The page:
Published: 12:00, 10 September 2019
| Updated: 15:06, 20 September 2019
Suicides are often at the forefront of the news agenda.
Today is National Suicide Prevention Day, and one man who is proving mental health problems should not hold you back is Daniel Arthur.
The father, from Strood, previously admitted himself to hospital with suicidal thoughts.
However, he got help and his children now help him focus on staying positive.
Last month, Mr Arthur organised a charity football match at Maidstone Football Club's The Gallagher Stadium in James Whatman Way.
His team of friends, kitted out by Strood company Premier Roofcare, took on the Arsenal Charity Team.
All proceeds from the match went to mental health charity Mind.
In a bid to raise more awareness, and break down any stigma, Daniel told us his story in his own words.
He said:"When I was growing up I always knew I was different to the other boys.
"I always knew there wasn't something quite right but could never put my finger on it until I reached adulthood.
"I was always over-thinking and would worry too much. I would never be the first to do something stupid, I always looked at the dangers and all the outcomes of what could happen, always panicking.
"Little did I know that this would become a big part of my life as I was growing older and get worse.
"It is really hard to reach out to people especially when you don't know what's going on in your own head, especially being a male.
"You think your friends are going to take the mick or just tell you to man up.
"This year I had a full-on breakdown and admitted myself to hospital.
"I have had suicidal thoughts for years now, nothing strong to start off with but I started to justify my thoughts.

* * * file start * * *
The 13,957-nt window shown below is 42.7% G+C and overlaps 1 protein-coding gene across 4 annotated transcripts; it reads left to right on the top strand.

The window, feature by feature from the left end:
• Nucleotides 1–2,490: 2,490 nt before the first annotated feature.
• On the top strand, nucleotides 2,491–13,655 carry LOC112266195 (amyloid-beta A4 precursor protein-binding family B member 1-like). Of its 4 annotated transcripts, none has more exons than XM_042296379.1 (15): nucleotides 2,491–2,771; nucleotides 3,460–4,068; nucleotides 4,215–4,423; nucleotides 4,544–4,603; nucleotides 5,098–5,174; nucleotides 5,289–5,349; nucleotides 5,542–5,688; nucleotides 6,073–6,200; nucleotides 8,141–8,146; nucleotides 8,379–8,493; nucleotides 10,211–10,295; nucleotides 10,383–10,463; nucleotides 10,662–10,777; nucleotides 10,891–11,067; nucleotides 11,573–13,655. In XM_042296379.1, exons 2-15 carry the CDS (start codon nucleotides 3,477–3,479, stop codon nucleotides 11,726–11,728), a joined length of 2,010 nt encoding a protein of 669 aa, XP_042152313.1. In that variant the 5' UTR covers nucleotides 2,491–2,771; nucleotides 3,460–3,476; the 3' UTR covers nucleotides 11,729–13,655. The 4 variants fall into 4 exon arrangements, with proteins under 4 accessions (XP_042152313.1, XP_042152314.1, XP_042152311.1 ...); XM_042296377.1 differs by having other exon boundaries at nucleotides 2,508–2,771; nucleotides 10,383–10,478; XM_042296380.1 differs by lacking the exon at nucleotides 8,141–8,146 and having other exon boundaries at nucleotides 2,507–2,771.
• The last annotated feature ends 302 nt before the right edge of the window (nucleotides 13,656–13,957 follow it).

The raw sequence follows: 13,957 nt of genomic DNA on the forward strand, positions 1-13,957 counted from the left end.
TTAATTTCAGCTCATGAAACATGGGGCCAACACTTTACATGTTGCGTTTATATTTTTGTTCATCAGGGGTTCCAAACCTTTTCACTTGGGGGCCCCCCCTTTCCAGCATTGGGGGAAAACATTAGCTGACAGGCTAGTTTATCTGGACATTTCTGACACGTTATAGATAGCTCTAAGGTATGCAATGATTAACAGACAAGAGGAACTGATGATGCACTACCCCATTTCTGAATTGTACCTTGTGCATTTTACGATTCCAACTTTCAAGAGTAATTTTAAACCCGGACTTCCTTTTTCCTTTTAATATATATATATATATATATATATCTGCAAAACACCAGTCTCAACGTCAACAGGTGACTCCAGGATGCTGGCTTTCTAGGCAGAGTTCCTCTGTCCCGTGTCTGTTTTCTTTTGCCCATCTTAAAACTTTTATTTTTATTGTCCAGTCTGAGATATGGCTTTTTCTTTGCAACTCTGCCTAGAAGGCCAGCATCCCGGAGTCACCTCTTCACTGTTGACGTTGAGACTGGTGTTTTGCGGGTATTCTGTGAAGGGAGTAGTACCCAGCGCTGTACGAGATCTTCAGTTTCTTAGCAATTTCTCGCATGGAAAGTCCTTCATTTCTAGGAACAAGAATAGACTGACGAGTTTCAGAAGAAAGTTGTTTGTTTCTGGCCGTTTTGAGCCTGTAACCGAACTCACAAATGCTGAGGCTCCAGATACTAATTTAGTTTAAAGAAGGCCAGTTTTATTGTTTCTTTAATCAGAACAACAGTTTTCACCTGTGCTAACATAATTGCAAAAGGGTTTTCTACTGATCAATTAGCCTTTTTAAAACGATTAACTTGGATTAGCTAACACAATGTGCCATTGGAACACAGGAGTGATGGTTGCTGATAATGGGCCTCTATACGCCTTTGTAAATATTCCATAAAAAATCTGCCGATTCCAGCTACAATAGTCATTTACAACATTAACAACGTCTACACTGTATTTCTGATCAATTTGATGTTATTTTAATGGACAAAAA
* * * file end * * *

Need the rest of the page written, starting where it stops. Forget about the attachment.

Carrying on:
"I had a breakdown and was at my lowest point, so I checked myself into hospital.
"Getting my diagnosis from Canada House was like a closure for me. All I ever wanted was to be told what is wrong with me and have something to work with.
"Don't get me wrong, I'm far from fixed and struggle from day to day.
"Some days you just want to cry and lie in bed all day; some days I'm full of energy, so much energy, but I just don't know what to do.
"Some days you're just on the level playing field. It really is a up and down rollercoaster of a ride.
"I chose not to take medication because I go to the gym, keep my mind busy and I focus on my kids.
"Don't get me wrong, I'm far from fixed and struggle from day to day."
"It's a shame there's so many people out who suffer from mental health problems but are too afraid or ashamed to speak out until it's too late.
"When I started telling friends and family it made it a hell of a lot easier that people knew what I was going through.
"Some friends would help, other friends wouldn't and I don't blame them. I don't think they really understand or know how to cope with it themselves.
"My partner's been great throughout. Even though she truly doesn't understand, she knows the ticks or when I'm having a bad day now - that's the main thing.
"The message really does need to get out there for people, especially males.
"I'm hoping this message and event will spread the word. No one should suffer in silence."
KentOnline is publishing a series of articles for National Suicide Prevention Day:
If you want to talk to someone, you can find out more at mind.org.uk. You can also visit the Samaritans website at samaritans.org, or call 116 123 free, any time.
More by this authorRachel Dixon